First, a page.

Russia and the Soviet Union Then and Now
NBER Working Paper No. 4077
The main focus of this paper is on the process and progress of economic reform in Russia. But I start with four historical questions that bear on the current situation. How advanced was Russia in 1913? What relevance, if any, does the New Economic Policy of the 19205, or NEP, have for the current situation? Why did economic growth in the Soviet Union slow in the 1970s and 1980s? What role did Gorbachev's policies play in bringing about the final collapse of the Soviet Union? Russia's approach to reform is similar to that in several East European countries. It differs in having started with a major price liberalization, before macroeconomic stabilization was assured. I then tum to the close links between macroeconomic stabilization and enterprise restructuring that have emerged in the Russian political process, and analyze the need for an explicit industrial restructuring policy that goes beyond privatization. The paper concludes with a discussion of the interrelated questions of inter-republican trade, payments, and new currencies. I describe and evaluate the case for an inter-republican payments union or the more modest type of organization, an inter-republican payments mechanism, that is likely to emerge.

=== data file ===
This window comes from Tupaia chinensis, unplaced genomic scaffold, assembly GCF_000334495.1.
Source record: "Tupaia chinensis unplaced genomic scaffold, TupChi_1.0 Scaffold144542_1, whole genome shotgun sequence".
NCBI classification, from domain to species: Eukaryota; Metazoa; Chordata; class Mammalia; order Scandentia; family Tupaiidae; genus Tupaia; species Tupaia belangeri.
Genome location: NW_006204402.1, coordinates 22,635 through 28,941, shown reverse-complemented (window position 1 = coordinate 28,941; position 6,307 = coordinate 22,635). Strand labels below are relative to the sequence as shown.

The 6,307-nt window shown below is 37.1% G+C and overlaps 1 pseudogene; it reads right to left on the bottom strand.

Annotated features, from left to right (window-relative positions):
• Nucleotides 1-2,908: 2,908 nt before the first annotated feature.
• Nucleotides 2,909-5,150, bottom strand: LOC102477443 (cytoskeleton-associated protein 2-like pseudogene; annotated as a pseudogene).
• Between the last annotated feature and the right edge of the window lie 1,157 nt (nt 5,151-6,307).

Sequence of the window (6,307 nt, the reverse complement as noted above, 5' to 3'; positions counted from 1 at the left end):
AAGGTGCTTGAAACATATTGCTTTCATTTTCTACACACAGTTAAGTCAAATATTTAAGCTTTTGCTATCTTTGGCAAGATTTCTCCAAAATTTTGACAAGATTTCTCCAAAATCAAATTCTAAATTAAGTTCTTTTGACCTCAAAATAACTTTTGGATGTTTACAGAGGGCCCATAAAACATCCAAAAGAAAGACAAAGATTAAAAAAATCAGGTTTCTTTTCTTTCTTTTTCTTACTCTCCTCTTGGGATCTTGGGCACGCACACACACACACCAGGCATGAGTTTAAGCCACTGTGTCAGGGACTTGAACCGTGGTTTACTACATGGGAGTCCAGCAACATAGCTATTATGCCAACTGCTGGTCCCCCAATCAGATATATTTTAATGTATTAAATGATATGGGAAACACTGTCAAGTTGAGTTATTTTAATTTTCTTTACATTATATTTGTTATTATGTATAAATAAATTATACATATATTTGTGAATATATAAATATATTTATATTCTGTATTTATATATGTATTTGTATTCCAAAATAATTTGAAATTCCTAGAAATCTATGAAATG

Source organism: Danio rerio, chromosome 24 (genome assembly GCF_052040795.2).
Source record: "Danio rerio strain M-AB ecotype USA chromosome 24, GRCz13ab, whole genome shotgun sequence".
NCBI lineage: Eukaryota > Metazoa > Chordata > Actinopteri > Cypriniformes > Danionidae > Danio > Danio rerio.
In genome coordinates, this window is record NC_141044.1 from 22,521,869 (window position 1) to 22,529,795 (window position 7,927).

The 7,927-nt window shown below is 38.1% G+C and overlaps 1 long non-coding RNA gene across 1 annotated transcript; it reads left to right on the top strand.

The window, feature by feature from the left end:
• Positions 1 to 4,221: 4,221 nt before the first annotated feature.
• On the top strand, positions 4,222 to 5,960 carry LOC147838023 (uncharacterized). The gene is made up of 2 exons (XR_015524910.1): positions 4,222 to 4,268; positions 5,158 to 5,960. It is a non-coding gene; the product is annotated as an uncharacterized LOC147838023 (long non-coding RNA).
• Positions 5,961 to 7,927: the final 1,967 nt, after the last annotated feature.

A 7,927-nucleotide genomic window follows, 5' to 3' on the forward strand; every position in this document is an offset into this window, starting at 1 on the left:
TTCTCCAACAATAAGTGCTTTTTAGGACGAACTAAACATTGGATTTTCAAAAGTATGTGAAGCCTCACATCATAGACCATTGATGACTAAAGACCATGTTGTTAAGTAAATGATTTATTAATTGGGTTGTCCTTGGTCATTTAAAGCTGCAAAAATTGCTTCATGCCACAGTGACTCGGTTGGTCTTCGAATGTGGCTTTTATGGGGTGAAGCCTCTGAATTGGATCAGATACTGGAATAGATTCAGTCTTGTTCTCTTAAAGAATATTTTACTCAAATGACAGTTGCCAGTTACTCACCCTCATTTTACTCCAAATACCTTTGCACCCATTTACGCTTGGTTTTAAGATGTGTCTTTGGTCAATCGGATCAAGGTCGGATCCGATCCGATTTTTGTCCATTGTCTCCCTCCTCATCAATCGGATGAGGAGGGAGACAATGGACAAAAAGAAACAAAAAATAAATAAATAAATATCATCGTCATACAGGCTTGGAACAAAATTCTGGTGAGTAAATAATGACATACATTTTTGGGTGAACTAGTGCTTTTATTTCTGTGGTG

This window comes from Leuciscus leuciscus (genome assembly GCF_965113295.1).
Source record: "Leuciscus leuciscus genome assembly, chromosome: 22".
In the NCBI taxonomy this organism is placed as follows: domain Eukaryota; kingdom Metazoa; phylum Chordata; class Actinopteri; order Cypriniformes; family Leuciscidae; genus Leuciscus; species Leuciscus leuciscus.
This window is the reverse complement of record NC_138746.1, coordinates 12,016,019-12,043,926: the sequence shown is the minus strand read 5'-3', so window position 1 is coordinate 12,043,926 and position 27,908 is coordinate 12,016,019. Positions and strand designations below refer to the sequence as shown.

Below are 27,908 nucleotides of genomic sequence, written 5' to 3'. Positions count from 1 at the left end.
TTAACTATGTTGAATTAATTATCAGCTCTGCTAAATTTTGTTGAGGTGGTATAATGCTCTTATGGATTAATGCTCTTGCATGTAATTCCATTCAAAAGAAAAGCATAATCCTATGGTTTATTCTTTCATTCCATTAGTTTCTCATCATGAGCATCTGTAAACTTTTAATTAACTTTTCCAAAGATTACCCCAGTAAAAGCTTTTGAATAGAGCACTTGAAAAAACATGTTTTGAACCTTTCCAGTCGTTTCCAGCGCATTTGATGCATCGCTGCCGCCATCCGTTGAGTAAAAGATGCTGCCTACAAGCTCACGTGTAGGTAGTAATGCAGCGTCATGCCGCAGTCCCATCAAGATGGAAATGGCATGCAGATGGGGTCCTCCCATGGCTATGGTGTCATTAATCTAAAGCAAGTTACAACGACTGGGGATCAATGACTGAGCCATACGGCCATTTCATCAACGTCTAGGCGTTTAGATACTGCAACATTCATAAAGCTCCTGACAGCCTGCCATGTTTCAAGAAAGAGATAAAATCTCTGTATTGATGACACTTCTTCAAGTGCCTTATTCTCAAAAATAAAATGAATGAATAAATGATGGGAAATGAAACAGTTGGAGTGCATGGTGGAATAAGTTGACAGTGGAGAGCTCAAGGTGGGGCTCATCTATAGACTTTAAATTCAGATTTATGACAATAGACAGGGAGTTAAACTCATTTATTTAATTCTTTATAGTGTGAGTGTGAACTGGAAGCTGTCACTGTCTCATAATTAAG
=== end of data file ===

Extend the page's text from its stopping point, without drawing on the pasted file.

Published: The Transition in Eastern Europe Edited by Jean Blanchard, Kenneth A. Froot, and Jeffrey D. Sachs University of Chicago Press; Forthcoming 1993